Brain scans predict best depression treatment
It can be difficult to determine if therapy or medication is the best treatment for a person diagnosed with depression. Today, that choice is based largely on trial and error; consequently, only about 40 percent of patients achieve success with their initial treatment.
But new research funded by the National Institutes of Health may have found a method for predicting which approach may work best for an individual—brain scans. In a study of 63 depressed patients, the researchers used a PET scanner to image the parts of the brain that were active at a given moment. They compared the brain circuit activity of patients who achieved remission after treatment to those who did not have success. .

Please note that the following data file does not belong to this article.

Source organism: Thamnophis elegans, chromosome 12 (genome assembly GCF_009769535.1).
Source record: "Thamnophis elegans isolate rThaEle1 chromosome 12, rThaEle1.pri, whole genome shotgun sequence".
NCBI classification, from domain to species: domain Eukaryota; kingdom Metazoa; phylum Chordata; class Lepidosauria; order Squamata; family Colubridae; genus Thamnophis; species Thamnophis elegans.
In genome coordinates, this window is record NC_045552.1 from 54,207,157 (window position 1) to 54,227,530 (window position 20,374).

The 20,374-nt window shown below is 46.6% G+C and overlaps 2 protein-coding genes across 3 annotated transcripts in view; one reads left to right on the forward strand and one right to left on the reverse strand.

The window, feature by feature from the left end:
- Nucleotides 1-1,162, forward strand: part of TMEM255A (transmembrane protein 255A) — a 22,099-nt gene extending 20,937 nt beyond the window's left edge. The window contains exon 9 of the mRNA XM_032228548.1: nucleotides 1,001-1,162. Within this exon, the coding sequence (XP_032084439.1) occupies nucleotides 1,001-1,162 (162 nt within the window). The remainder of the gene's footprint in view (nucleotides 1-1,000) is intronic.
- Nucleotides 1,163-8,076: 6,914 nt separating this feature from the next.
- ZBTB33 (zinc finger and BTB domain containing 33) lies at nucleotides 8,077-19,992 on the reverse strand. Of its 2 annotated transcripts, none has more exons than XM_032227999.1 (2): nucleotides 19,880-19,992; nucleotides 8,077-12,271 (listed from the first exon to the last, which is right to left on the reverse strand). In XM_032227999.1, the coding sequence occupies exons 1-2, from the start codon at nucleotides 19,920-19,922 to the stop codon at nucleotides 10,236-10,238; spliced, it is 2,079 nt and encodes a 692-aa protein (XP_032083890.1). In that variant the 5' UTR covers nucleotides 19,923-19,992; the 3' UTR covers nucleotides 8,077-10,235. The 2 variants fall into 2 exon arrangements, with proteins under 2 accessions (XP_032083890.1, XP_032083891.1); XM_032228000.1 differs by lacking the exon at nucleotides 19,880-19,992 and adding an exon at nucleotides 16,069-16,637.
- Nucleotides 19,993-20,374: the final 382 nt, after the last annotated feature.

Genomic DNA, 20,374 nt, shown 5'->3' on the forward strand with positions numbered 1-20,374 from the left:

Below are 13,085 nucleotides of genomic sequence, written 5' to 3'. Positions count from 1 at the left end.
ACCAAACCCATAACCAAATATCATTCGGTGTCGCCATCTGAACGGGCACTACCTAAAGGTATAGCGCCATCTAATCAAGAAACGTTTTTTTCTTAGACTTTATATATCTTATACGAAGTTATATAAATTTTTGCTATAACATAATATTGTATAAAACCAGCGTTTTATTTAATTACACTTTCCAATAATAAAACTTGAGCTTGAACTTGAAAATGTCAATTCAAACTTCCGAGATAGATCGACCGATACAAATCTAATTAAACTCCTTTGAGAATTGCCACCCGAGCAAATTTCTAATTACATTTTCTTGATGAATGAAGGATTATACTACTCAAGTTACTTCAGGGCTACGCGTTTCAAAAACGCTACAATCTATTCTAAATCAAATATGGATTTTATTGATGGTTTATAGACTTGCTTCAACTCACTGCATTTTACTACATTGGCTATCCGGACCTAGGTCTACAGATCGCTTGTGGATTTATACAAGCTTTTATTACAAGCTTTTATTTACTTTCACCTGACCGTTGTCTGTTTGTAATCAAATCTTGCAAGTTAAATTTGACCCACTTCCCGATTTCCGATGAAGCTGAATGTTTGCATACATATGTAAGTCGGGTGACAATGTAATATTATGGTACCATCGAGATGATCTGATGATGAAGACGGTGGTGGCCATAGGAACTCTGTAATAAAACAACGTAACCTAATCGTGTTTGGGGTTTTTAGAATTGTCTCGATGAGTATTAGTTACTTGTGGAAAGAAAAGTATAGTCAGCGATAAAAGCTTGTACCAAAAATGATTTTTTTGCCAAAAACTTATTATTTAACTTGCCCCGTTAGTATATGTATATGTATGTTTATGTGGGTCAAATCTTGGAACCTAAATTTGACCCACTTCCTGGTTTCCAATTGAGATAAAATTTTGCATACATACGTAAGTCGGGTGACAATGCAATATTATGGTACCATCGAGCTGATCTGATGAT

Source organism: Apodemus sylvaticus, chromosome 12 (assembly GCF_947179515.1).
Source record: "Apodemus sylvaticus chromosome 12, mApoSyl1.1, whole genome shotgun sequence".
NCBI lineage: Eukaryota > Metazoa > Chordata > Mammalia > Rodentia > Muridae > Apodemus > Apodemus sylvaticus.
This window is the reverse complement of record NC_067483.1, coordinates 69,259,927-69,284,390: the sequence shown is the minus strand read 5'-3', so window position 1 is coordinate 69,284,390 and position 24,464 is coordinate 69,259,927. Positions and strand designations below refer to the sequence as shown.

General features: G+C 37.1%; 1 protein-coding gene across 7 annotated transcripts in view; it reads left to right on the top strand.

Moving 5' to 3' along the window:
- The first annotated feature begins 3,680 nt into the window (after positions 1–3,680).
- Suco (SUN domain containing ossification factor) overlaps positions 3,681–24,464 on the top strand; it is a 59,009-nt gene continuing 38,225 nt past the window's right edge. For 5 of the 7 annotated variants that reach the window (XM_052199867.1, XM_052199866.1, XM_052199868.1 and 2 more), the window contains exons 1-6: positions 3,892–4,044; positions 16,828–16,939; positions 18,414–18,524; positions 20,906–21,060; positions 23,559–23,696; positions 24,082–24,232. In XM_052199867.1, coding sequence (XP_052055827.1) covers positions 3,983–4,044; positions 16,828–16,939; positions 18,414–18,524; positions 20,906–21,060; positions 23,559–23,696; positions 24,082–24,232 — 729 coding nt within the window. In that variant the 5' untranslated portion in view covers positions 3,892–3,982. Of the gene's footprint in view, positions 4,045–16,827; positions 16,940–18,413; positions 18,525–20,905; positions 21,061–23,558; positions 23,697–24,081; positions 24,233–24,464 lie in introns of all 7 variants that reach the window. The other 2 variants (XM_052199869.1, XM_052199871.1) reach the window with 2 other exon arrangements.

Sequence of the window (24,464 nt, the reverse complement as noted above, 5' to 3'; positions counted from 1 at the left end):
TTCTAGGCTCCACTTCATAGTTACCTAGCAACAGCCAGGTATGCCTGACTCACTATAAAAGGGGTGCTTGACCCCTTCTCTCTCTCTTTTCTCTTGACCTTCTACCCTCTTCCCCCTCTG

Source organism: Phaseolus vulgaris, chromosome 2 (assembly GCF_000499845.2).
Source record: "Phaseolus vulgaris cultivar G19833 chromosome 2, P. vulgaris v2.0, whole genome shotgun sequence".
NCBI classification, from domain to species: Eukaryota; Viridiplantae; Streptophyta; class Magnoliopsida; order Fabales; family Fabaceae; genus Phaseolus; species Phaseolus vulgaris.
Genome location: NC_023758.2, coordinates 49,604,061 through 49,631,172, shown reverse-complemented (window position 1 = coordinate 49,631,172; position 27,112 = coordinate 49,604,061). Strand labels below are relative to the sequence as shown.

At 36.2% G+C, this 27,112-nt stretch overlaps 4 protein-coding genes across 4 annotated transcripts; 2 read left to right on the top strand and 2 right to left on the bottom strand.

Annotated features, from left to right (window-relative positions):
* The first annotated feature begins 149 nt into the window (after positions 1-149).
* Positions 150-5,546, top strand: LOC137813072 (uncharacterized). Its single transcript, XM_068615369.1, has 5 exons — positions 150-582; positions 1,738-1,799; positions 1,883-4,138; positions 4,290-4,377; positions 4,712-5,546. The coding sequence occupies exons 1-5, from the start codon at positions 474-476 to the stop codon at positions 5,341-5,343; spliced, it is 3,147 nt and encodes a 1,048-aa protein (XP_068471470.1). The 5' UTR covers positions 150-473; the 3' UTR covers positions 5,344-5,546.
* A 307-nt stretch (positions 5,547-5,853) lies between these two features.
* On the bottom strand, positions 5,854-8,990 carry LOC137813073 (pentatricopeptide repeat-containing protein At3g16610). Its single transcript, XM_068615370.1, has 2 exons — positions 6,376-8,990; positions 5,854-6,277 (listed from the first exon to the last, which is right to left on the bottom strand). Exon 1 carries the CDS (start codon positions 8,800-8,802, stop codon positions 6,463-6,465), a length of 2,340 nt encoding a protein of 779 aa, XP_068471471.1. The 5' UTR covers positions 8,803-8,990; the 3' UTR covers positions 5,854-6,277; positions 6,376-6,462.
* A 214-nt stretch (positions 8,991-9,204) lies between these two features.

What they found was that activity in one area of the brain – the insula – could define which treatment is best. If brain activity is low in this area, cognitive behavior therapy may be more effective, while hyperactivity in the insula appears to respond better to escitalopram, a type of SSRI antidepressant.
If these findings can be duplicated, the use of brain scans could significantly change how depression is treated.